WASHINGTON -- As President Barack Obama winds down his first term in office, he won't be looking back with pride at his record on reducing federal judicial vacancies.
There are currently 83 empty district and circuit court judge seats. That means Obama is poised to end the year with more vacancies than when he was sworn in -- there were 55 when he came in -- and with far fewer confirmed nominees than his two predecessors had by the end of their first terms. While former President Bill Clinton was at 200 and George W. Bush was at 205, Obama is at 160, according to data provided by the Senate Judiciary Committee.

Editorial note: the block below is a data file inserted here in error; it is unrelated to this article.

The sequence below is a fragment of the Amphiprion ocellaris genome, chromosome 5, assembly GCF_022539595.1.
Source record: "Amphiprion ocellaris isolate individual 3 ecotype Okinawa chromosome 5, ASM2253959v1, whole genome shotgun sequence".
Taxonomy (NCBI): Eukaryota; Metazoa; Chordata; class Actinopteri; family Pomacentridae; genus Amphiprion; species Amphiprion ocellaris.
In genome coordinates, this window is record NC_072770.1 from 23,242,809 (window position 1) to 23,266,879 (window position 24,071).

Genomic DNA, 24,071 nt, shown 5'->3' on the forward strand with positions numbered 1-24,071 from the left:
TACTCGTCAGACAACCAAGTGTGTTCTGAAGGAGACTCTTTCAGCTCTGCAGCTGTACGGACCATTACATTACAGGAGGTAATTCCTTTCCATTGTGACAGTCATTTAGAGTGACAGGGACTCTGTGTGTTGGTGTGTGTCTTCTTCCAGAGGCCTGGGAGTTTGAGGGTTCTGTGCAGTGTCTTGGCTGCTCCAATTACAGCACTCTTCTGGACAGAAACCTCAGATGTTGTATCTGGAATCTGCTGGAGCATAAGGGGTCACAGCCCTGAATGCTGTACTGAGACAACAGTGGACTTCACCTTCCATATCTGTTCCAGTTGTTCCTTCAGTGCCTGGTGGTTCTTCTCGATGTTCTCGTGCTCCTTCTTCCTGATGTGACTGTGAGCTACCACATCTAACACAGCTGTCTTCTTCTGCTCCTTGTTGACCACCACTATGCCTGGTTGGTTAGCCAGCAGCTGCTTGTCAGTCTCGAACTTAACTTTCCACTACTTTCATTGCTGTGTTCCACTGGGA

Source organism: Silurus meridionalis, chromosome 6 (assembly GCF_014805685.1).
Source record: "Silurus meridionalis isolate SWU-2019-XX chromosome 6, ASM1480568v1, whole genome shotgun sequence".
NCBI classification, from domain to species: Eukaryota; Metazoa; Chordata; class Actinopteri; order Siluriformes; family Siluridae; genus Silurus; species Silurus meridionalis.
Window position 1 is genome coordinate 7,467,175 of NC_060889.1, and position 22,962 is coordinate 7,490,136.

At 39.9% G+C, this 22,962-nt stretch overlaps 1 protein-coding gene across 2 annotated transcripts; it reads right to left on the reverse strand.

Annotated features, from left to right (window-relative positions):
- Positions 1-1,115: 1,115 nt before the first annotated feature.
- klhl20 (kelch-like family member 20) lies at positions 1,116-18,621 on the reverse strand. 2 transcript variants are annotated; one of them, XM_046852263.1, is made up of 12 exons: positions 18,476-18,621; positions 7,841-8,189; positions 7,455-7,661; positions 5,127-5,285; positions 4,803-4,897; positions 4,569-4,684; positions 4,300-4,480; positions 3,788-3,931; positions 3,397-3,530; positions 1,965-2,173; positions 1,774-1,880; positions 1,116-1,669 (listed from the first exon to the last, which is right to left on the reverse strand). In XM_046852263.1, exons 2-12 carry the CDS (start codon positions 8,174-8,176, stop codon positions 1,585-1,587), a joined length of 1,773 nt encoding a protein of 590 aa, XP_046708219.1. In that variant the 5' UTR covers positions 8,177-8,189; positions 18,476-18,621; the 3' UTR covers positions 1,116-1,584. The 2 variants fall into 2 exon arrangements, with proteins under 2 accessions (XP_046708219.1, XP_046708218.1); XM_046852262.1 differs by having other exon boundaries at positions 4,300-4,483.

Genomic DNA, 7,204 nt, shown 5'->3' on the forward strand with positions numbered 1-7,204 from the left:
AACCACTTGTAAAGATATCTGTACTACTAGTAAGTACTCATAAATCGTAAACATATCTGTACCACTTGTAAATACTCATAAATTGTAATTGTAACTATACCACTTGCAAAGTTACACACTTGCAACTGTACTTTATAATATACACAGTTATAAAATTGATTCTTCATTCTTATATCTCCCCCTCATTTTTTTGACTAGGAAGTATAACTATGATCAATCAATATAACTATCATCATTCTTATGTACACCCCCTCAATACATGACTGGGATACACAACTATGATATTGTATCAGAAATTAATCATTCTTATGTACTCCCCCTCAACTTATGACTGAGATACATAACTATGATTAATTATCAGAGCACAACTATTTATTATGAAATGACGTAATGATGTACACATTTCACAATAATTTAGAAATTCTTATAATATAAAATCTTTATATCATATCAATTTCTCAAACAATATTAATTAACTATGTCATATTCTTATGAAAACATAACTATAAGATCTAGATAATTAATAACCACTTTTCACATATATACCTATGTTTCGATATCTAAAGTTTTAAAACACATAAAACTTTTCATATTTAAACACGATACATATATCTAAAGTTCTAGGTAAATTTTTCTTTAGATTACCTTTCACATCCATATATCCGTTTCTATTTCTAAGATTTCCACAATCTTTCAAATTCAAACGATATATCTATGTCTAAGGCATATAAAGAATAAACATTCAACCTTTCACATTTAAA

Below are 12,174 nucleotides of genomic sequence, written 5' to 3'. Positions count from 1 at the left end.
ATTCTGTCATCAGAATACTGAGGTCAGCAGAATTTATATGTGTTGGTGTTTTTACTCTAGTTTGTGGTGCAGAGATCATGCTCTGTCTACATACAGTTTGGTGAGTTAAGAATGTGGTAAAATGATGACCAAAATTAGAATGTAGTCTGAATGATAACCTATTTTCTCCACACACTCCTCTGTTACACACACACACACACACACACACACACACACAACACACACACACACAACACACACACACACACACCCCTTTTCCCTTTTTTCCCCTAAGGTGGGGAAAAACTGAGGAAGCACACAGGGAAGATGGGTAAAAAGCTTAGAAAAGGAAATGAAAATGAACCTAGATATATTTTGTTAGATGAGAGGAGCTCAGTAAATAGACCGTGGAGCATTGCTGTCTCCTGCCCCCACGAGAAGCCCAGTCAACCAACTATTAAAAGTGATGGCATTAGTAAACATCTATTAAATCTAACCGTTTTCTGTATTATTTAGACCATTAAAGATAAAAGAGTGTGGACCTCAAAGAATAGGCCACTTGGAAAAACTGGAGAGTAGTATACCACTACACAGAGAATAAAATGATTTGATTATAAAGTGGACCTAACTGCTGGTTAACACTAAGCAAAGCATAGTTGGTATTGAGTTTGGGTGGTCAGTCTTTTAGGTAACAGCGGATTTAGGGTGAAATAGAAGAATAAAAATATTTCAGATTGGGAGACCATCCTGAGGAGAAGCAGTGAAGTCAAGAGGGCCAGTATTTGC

Thirty-three of those 83 empty seats are considered "judicial emergencies," meaning that because of the number of vacancies at the circuit court level, the amount of cases per panel of judges [on a given court] exceeds 700, or stays between 500 and 700 for more than 18 months. In district courts, it means a single judge has more than 600 cases, or between 430 and 600 for more than 18 months. The more overloaded judges are, the more delayed the process of moving millions through the justice system.
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